Vijay Menon, a statistician by trade, began his career at Microsoft.
It was there that he realized there was an astounding number of subscriptions that failed to renew or even go through to begin with due to payment-related issues. He became intrigued by the problem, and solving it. Ultimately in 2016 alone, he helped the company recover over 10 million Xbox Live subscriptions, which resulted in over $100 million in recovered revenue.
In his subsequent roles at Dropbox and Scribd, Menon realized the problem of accidental payment churn was not exclusive to Microsoft. It was a challenge that plagued all B2B subscription and SaaS businesses.
“Every subscription company deals with this black hole,” he said.
Payment failure, in fact, is the among the biggest causes of customer churn and represents nearly half of all subscription churn. Even more alarming, Menon came to understand, the companies weren’t even aware of what was happening.
False declines are estimated to be a $443 billion problem by the end of this year, according to Cardinal Commerce), resulting in millions of lost subscribers.
The accidental churn is often not just due to problems with renewals, where people get frustrated by failed attempts to charge their credit card, for example. It is also largely a problem at the sign-up process, especially in countries outside the U.S., where charges are often falsely declined due to being attempted in another country. To Menon, it was a massive market severely underserved by traditional payment service providers such as Stripe who are strong domestically, but in his view, were poor at clearing international payments in growing markets like Brazil, India and Mexico. Menon estimates that on average, 4% of subscription customers are lost monthly to legitimate payments failing.
Consumers outside the U.S. might be clicking submit on a given transaction, but if they’re using a card form that’s configured for the U.S., they could be getting rejected, and “no one’s really checking on what happens after the user drops off,” Menon said.
So in 2020, he teamed up with venture studio Atomic to found Butter, a startup aimed at helping companies retain existing customers and sign on new ones by preventing this accidental payment churn. Using machine learning, Butter aims to end the churn by preventing drop-off from legitimate payments.
“We focus on two problems that can affect any subscription business, which is basically ‘how do I check out a payment upfront and make sure that payment actually goes through?,’ ” Menon told TC. “The other part is, what do we do when a payment fails?”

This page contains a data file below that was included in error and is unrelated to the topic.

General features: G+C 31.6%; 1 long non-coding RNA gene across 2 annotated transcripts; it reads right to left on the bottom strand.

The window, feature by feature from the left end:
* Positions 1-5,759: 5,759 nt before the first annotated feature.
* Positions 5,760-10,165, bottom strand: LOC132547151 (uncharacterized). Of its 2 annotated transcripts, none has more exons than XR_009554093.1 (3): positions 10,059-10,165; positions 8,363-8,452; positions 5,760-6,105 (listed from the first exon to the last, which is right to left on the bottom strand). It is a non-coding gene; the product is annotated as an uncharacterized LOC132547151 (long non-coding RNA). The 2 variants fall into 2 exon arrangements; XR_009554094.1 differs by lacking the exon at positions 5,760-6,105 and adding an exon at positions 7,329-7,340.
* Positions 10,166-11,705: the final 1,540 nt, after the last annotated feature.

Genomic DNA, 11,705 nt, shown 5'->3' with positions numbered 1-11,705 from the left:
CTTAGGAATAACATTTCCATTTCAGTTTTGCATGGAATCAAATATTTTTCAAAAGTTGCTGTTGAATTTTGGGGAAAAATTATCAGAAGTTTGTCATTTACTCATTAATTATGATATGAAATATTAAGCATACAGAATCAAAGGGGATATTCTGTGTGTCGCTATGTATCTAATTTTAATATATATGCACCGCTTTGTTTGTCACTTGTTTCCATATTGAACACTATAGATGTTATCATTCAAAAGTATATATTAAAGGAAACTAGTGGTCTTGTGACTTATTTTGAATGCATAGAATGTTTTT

The San Francisco-based startup has raised $7 million, largely from Atomic, to tackle the problem. In a year’s time, it has also signed on about a dozen consumer subscription companies, including some large names (which he declined to reveal publicly), doing $10 million to $500 million in revenue — many of which have an international user base. It claims that it helps these companies find, on average, $1 million of revenue per year.
Its revenue-sharing model is designed to align incentives with those of its customers. It charges a percentage of what it saves for its customers. For example, Menon estimates that a $100 million ARR company would be able to see $1 to $4 million in ARR lift which is a lot, and a $500 million ARR company, around $2.5 to $5 million.
An economy increasingly reliant on subscription models places new challenges on existing payment systems that are typically out of date, complicated, vary by country and constantly changing based on new fraud rules, according to Menon.
“Even massive companies like Netflix and Spotify who have invested significant internal resources – payments engineering teams – in this problem, struggle because the payment landscape changes so frequently,” Menon told TC. “The Butter payments intelligence platform was built to scout through obscure payments networks to find what is broken.”
Butter plans to use its new capital to do “top of the funnel optimization,” according to Menon. When a consumer checks out, there are about 128 different data elements that can be presented with every payload, he said.
“We’re investing into the capabilities that will be able to make decisions [around those elements] in real time so that these folks coming in through the funnel will have a much higher likelihood of that payment going through,” he added.
Long term, he said, the company aims to build an AWS, or operating system, for payments.
“We’re trying to build a connective tissue for the entire payments ecosystem. We sit above what we call the payment service providers so we’re not Stripe, we’re not Braintree, we’re sitting above them,” Menon explained. “We want to work with any company, regardless of what your payments stack is.”
It also, naturally, plans to do more hiring. Recently, Bill Hoppin joined the company as a co-founder and COO. Butter expects to have about 50 employees by the end of Q1 2022.
Jack Abraham, CEO and managing partner of Atomic, described Menon as an “exceptional” founder with unique firsthand experience inside the payments systems of some of the largest global consumer subscription businesses.
“We co-founded Butter with Vijay and the team to solve some of the most critical conversion and churn issues that all businesses face, large or small, and a short time in the company is off to an incredible start,” he wrote via-email.